The man who is largely credited with inventing reverse swing is the former Pakistani bowler Salim Mir who briefly played domestic cricket in the late 1960s and 1970s.
Pakistani test bowler Sarfraz Nawaz is said to have pioneered the technique from that point onwards.
How to Bowl Reverse Swing
To give the ball the best chance of swinging later on in the innings, bowlers must continue to polish one side. Remember to keep within the laws of the game and to understand any new rules, such as the one relating to the use of saliva.
With any form of swing bowling, we need a smooth side and a rough side to give the ball a chance to move. Having taken care of the polishing, we can now move forward to the following steps:
It’s important not to change anything about your approach to the wicket. Any slight differences in your run up can alert the batter to the fact that you are about to try something new.
For reverse swing bowling, simply start your usual run up from your regular marker.
Grip and Direction
The grip is immensely important with swing bowling. This will control the ball as it flies through the air with the intention of moving on its way to the batter.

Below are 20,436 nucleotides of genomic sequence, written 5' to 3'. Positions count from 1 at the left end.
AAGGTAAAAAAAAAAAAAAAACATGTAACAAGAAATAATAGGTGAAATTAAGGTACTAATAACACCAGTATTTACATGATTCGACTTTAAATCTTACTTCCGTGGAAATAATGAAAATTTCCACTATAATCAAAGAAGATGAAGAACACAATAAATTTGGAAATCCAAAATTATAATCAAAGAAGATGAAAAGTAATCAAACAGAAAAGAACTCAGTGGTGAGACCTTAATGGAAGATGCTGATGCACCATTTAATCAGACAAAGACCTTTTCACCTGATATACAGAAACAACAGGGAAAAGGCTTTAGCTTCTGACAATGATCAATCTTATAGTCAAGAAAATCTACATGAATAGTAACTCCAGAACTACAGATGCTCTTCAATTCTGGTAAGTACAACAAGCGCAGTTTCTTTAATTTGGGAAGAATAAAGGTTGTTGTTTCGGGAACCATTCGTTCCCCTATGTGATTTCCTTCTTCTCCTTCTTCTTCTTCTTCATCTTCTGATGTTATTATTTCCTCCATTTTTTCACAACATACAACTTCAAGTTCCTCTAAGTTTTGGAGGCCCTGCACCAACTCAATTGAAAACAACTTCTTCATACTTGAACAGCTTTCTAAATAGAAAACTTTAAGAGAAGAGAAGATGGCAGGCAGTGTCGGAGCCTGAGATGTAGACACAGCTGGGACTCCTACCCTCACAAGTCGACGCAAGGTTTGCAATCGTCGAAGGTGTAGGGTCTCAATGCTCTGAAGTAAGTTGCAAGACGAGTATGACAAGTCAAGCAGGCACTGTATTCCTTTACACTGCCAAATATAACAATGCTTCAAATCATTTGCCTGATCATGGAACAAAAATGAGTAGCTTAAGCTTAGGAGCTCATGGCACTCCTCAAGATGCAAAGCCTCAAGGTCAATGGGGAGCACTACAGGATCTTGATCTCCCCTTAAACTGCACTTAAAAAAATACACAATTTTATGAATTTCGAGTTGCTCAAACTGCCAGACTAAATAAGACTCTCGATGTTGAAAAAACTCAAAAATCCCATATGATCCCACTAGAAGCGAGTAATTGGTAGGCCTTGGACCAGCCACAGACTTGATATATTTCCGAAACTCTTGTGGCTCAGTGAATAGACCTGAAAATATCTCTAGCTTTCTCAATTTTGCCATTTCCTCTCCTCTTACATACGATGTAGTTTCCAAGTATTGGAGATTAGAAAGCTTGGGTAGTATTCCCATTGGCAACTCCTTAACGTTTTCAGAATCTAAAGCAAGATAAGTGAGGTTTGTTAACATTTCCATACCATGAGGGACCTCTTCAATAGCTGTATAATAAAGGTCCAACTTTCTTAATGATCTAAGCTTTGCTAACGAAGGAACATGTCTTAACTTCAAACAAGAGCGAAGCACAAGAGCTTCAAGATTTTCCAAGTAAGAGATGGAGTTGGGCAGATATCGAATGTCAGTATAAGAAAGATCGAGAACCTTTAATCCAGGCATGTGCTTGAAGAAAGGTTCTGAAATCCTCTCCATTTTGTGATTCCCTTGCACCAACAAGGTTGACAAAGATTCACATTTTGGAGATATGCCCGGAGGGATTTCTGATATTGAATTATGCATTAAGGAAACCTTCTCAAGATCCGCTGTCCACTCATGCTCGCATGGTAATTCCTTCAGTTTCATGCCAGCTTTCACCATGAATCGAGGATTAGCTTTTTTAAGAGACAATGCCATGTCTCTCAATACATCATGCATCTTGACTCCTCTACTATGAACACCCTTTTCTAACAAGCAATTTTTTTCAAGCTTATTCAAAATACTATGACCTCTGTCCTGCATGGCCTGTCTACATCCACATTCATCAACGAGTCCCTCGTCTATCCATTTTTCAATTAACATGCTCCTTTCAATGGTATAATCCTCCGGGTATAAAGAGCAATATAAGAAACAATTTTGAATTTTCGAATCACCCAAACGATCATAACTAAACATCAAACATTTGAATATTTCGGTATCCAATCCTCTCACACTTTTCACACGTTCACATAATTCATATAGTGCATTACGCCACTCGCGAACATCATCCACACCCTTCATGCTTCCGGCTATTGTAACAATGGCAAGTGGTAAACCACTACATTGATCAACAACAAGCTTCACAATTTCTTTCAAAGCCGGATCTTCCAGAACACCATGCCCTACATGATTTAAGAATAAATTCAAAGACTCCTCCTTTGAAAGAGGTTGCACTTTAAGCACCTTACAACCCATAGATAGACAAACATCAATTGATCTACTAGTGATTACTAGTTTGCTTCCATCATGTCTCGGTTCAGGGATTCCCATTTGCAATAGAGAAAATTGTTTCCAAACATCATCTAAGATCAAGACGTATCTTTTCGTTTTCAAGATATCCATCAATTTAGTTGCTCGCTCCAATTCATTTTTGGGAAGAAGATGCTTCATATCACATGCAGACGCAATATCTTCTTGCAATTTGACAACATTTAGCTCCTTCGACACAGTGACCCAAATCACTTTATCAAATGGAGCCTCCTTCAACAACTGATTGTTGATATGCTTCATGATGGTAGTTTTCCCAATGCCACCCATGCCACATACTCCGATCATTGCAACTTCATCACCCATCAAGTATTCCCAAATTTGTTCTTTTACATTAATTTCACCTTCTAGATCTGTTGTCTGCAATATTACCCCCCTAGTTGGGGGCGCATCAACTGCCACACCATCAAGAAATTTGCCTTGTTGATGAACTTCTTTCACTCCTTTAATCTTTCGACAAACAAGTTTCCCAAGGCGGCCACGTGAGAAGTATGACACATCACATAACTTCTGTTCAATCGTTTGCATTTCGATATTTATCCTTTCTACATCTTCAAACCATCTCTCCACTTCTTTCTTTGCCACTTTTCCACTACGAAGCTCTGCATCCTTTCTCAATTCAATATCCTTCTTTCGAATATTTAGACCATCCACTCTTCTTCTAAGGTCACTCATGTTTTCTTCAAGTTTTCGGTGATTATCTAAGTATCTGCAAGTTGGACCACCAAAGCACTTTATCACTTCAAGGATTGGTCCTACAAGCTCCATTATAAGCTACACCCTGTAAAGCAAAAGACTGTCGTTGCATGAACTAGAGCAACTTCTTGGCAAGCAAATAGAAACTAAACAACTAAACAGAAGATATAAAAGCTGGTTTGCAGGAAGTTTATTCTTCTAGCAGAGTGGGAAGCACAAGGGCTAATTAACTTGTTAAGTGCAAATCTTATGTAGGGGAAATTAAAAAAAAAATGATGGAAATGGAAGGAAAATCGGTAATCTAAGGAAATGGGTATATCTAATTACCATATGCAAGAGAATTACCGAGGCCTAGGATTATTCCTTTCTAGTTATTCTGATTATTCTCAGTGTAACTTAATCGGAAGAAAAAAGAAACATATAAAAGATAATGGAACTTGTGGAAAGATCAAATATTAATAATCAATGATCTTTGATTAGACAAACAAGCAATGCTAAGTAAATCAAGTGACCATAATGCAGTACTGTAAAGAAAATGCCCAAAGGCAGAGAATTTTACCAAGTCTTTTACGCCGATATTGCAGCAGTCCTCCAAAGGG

For a reverse swing delivery, a right handed bowler should point the ball to the slips. For any references to right handed bowlers and batters, the opposite will apply for left handers.
Position of the Ball. Hold the ball in a conventional seamer’s grip and be aware of where you want to swing it. If you are looking for reverse inswing, the shiny side should be pointing towards the batter. For outswing bowling, point that smooth side towards the slip cordon.
As you let go of the ball, your wrist should be cocked at a slight angle. This should be at around 20 – 30 degrees with that wrist pointing towards the batter. The ball should then roll off your fingers as it is released and this will help it to wobble and move in the air.